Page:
I will actually market these products to my own connections in social media. I will not compete with stock image sites for the first page in Google. My connections are bloggers and business owners. When it comes to images, they have 4 choices.

            1) going to those stock image sites and buy the same images everybody else buys paying the same price for something that's been already published on a million sites.

            2) finding the same freelancers whom I hire to outsource image creation and pay them $20-$50 per image created. That's $2,000 - $5,000 per 100 images that I will sell for just $500.

            3) Creating this stuff on their own

            4) Coming to my shop



            Many business owners and even simple bloggers don't take this option seriously.



            These high end type image buyers order the same quality images from the same freelancers I will order. They already pay them $20-$100 per image created. But buying the same images for $5-$10 per image from me is way too expensive and the quality is lower for some reason.



            The freelancers who I want to buy images from, they don't care what I'm gonna do with their work after making a purchase. I've already talked to them about it. They need me as a client. If they said no, they would lose a repeated customer. I don't think convincing a solid business website owner to purchase an image pack requires extraordinary sales skills. When it comes to money investments, I will start with just 10 images, that's just $200 and use one of my existing websites. Sounds ridiculous, I know. But I need to finally start selling my own products and quit affiliate marketing because it's junk. Most affiliate programs are rubbish, I have to stop depending on them.
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  • Profile picture of the author deekay
    Hello Max Nestorson

    To build a high profile and gain high rating online. You can create blog, facebook account, or even online job sites.

    Put all your experience and history there, so that people can see what they get from you. If you have past works you can ask your clients to give you ratings and even testimonial from them about your work.

    That's the best way to create and established a great name online. Hope this help, thanks.
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    • Profile picture of the author Max Nestorson
      Originally Posted by deekay View Post

      Hello Max Nestorson

      To build a high profile and gain high rating online. You can create blog, facebook account, or even online job sites.

      Put all your experience and history there, so that people can see what they get from you. If you have past works you can ask your clients to give you ratings and even testimonial from them about your work.

      That's the best way to create and established a great name online. Hope this help, thanks.
      Hey, thanks for the reply. I'm not a product creator myself. I'm going to buy image creation services from another guy. Also, as soon as sales go well, I will hire him to create products for my company on the regular basis.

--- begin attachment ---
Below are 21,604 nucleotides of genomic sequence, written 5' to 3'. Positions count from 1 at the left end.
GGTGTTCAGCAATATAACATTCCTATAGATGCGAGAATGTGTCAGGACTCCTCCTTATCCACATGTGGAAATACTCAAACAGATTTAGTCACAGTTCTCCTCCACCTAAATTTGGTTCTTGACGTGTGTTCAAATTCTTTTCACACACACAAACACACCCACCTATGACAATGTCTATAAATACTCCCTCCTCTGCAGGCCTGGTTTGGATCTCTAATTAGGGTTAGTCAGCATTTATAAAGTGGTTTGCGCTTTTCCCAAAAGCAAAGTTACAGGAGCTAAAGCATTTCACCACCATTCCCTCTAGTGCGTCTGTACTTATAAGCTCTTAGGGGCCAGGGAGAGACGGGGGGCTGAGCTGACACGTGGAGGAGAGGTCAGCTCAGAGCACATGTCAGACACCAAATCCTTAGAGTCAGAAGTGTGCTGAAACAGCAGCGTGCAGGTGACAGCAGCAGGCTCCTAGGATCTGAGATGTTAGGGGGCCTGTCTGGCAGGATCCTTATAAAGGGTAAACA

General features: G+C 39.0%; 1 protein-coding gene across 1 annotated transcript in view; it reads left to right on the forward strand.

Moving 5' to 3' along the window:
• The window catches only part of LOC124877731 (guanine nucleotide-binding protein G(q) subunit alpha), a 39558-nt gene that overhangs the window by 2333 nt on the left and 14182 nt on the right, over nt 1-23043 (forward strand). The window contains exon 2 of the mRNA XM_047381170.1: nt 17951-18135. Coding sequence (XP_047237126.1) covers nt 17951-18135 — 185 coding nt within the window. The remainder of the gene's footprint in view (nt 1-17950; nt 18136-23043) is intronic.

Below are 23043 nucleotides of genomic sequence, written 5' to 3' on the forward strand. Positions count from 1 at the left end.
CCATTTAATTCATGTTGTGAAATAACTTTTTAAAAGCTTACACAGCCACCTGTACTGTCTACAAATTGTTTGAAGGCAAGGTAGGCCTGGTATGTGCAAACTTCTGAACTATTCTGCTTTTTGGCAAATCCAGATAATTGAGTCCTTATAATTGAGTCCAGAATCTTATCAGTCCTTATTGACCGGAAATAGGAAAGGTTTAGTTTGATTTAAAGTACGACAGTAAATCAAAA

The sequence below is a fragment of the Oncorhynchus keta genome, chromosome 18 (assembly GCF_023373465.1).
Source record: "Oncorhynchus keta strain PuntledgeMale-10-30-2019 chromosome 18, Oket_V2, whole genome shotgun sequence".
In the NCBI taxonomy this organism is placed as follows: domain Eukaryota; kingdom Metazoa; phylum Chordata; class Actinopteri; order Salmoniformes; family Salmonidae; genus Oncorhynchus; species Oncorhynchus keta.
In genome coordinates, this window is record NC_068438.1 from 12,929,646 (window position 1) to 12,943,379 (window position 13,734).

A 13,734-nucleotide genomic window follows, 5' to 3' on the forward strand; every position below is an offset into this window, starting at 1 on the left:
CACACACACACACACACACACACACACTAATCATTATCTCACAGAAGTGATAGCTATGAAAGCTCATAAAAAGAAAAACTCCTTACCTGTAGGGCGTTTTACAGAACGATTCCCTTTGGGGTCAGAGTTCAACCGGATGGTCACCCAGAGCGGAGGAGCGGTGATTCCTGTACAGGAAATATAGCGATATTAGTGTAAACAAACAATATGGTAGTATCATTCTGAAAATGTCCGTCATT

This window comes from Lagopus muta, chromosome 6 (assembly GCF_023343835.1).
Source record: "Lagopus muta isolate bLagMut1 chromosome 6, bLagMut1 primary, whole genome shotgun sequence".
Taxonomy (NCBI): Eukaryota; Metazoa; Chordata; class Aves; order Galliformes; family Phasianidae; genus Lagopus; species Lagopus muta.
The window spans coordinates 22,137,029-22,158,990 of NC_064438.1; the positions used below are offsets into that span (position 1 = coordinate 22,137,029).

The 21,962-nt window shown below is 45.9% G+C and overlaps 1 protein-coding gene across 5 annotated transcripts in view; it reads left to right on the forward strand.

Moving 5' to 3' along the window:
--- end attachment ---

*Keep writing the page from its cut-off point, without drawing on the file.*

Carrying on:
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  • Profile picture of the author mcjohn
    Very good strategy, you need only a little of experience in SEO
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  • Profile picture of the author Chris Chicas
    Like any online business in any niche, a business in graphics takes time to develop in order to monetize.

    The reason why I started an online graphics and animation website is simply because of the pieces of the puzzle came together for me. My friends are great graphic designers/animation artists and I had an "in" on getting some great valuable content to sell.

    Also the group of people that are within my network, and my list, also love graphics. And on top of that, I got all the tools necessary to build the site, hosting and everything else. So, in other words, it came together naturally.

    But was this enough? No.

    Ultimately you'll run into roadblocks, like in any business. Overcoming these roadblocks is what will either make or break your business.

    Getting traffic, and leads that convert through your sales funnel is usually one of the main challenges. You can have an amazing sales funnel but if you don't have converting traffic then you are dead in the water. And good traffic is expensive.

    It's certainly doable but it takes time.

    For me, I"m in it for the long run, so I am not in a hurry to make a big profit. The way that I am building my graphics and animation business is that I am cross promoting with my main website in which I am a video marketing consultant. This way I can connect both as they are somewhat related.

    This helps me because I don't view my graphics and animation site as a "business" but more of a product. This gives me the flexibility to launch the product when I want to, put it in the back burner when I want to, and completely scale up or scale down when the timing is right.

    I know that the competition is fierce, but I always buy my time and look for small openings where I can just go in and make it happen, then come back out and wait it out until the next loop hole where I can active this product/business again.

    I hope this makes sense. If you have any questions feel free to contact me.

    All the best.